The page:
This is the story of 2 Group RAF during World War II. Much of it is told by the men who flew the Blenheim, Boston, Mitchell and Mosquito aircraft that carried out many daring daylight and night-time raids on vitally important targets in Nazi occupied Europe and Germany. These were not the famous thousand bomber raids that hit the wartime headlines, but low-level, fast-moving surprise raids flown by small formations of fleet-footed and skilfully piloted twin-engine light bombers.Their targets were usually difficult to locate and heavily defended because of their strategic importance to the Nazis. 2 Group also played a vital part in the invasion of Europe both before and after D-Day. Often they would fly at wave-top height across the English Channel or North Sea to avoid detection and then hedge-hop deep into enemy territory to deliver their precision attack. Enemy fighters and anti-aircraft fire were a constant risk. This is a remarkable story of skill and bravery by a little known branch of the RAF.
After the disaster in the Heligoland Bight’s sky on December 18th, 1939, RAF daylight bomber operations against Germany were almost completely stopped. Just a few squadrons of light and medium bombers continued their sorties to the Third Reich’s targets from dawn till dusk. They were called Group No. 2 of Bomber Command (it has become a part of Second Tactical Air Force after 1943). Bold and dashing crews of Blenheims, Venturas, Bostons, Mitchells and Mosquitoes bombed airfields and marshalling yards, factories and power plants, coastal convoys and even prisons. Overcoming fierce opposition they in fact called massive fighter attacks and dense flak onto themselves. All that could be done is simply wonder how both Victoria Crosses won by the pilots of this Group in 1941 (Hughie Edwards) and 1943 (Leonard Trent) respectively were awarded to the living recipients.Mykhaylo Akimov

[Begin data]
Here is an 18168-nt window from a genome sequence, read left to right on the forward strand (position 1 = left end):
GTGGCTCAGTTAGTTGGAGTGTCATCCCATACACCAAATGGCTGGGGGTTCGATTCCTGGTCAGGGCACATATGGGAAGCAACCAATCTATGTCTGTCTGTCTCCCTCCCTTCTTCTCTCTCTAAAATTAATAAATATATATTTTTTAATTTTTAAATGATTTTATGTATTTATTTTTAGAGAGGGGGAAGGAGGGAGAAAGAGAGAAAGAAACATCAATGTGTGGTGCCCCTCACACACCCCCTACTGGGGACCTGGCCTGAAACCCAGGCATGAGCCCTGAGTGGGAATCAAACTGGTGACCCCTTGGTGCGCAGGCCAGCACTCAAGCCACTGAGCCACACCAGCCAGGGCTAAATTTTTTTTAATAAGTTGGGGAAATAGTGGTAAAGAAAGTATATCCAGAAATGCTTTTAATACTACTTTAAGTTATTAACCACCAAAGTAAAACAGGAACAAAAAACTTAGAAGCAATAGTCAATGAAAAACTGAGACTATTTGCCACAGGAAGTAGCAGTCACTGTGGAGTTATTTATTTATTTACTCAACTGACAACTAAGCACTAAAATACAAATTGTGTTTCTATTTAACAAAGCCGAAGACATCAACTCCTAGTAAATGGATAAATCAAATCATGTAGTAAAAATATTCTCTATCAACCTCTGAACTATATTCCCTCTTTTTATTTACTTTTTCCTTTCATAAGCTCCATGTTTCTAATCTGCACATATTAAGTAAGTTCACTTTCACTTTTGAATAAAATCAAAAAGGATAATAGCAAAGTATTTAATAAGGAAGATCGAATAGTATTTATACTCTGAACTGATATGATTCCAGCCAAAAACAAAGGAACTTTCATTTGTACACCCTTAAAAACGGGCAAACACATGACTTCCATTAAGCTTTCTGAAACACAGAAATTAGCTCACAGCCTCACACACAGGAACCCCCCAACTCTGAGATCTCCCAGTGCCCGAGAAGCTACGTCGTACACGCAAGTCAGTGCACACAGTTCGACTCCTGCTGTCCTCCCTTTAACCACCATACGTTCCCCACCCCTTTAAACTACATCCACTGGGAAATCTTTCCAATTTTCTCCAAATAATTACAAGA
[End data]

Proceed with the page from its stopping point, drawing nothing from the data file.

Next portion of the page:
Martin Bowman – the author of The Reich Intruders and perhaps the most known modern air war historian – has made his usual traditionally meticulous and well-researched work. Through combination of first-hand accounts and document sources he describes the exploits of British, Commonwealth and Allied twin-engine bomber crews who fought and won their own war in the Europe’s sky bravely and regardless its cost